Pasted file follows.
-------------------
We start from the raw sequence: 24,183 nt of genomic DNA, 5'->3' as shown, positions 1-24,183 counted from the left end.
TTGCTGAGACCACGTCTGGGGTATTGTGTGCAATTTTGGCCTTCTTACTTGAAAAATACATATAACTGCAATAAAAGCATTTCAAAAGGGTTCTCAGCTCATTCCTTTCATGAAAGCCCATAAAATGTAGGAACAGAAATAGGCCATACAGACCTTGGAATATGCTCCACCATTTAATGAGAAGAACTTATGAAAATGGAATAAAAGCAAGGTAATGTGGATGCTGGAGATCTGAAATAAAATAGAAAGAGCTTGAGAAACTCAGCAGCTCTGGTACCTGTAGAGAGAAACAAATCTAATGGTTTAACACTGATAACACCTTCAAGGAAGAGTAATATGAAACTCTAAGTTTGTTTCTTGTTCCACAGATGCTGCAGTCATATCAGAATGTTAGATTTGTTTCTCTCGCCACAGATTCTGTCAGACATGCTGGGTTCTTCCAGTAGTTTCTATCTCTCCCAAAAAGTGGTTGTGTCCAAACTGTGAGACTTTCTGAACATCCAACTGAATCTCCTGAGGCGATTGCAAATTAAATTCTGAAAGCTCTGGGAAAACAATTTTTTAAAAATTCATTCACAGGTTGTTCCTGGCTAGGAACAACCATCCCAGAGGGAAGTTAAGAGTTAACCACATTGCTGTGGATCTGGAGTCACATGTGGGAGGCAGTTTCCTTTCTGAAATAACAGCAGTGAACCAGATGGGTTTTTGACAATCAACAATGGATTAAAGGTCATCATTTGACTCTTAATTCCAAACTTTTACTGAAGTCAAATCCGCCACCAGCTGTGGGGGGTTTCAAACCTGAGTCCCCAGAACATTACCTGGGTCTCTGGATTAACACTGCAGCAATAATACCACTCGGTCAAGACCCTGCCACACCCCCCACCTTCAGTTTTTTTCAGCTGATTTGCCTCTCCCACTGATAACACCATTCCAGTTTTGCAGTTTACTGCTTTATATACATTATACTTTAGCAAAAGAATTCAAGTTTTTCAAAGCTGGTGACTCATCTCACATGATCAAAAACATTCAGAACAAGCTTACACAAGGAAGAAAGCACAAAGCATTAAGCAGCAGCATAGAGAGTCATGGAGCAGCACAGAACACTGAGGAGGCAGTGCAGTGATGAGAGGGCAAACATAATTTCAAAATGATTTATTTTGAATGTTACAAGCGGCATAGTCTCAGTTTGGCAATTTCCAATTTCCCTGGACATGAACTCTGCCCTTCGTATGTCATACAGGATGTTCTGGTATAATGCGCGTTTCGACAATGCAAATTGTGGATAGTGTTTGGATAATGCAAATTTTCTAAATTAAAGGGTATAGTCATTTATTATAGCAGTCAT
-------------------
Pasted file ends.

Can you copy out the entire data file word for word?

We start from the raw sequence: 24,183 nt of genomic DNA, 5'->3' as shown, positions 1-24,183 counted from the left end.
TTGCTGAGACCACGTCTGGGGTATTGTGTGCAATTTTGGCCTTCTTACTTGAAAAATACATATAACTGCAATAAAAGCATTTCAAAAGGGTTCTCAGCTCATTCCTTTCATGAAAGCCCATAAAATGTAGGAACAGAAATAGGCCATACAGACCTTGGAATATGCTCCACCATTTAATGAGAAGAACTTATGAAAATGGAATAAAAGCAAGGTAATGTGGATGCTGGAGATCTGAAATAAAATAGAAAGAGCTTGAGAAACTCAGCAGCTCTGGTACCTGTAGAGAGAAACAAATCTAATGGTTTAACACTGATAACACCTTCAAGGAAGAGTAATATGAAACTCTAAGTTTGTTTCTTGTTCCACAGATGCTGCAGTCATATCAGAATGTTAGATTTGTTTCTCTCGCCACAGATTCTGTCAGACATGCTGGGTTCTTCCAGTAGTTTCTATCTCTCCCAAAAAGTGGTTGTGTCCAAACTGTGAGACTTTCTGAACATCCAACTGAATCTCCTGAGGCGATTGCAAATTAAATTCTGAAAGCTCTGGGAAAACAATTTTTTAAAAATTCATTCACAGGTTGTTCCTGGCTAGGAACAACCATCCCAGAGGGAAGTTAAGAGTTAACCACATTGCTGTGGATCTGGAGTCACATGTGGGAGGCAGTTTCCTTTCTGAAATAACAGCAGTGAACCAGATGGGTTTTTGACAATCAACAATGGATTAAAGGTCATCATTTGACTCTTAATTCCAAACTTTTACTGAAGTCAAATCCGCCACCAGCTGTGGGGGGTTTCAAACCTGAGTCCCCAGAACATTACCTGGGTCTCTGGATTAACACTGCAGCAATAATACCACTCGGTCAAGACCCTGCCACACCCCCCACCTTCAGTTTTTTTCAGCTGATTTGCCTCTCCCACTGATAACACCATTCCAGTTTTGCAGTTTACTGCTTTATATACATTATACTTTAGCAAAAGAATTCAAGTTTTTCAAAGCTGGTGACTCATCTCACATGATCAAAAACATTCAGAACAAGCTTACACAAGGAAGAAAGCACAAAGCATTAAGCAGCAGCATAGAGAGTCATGGAGCAGCACAGAACACTGAGGAGGCAGTGCAGTGATGAGAGGGCAAACATAATTTCAAAATGATTTATTTTGAATGTTACAAGCGGCATAGTCTCAGTTTGGCAATTTCCAATTTCCCTGGACATGAACTCTGCCCTTCGTATGTCATACAGGATGTTCTGGTATAATGCGCGTTTCGACAATGCAAATTGTGGATAGTGTTTGGATAATGCAAATTTTCTAAATTAAAGGGTATAGTCATTTATTATAGCAGTCAT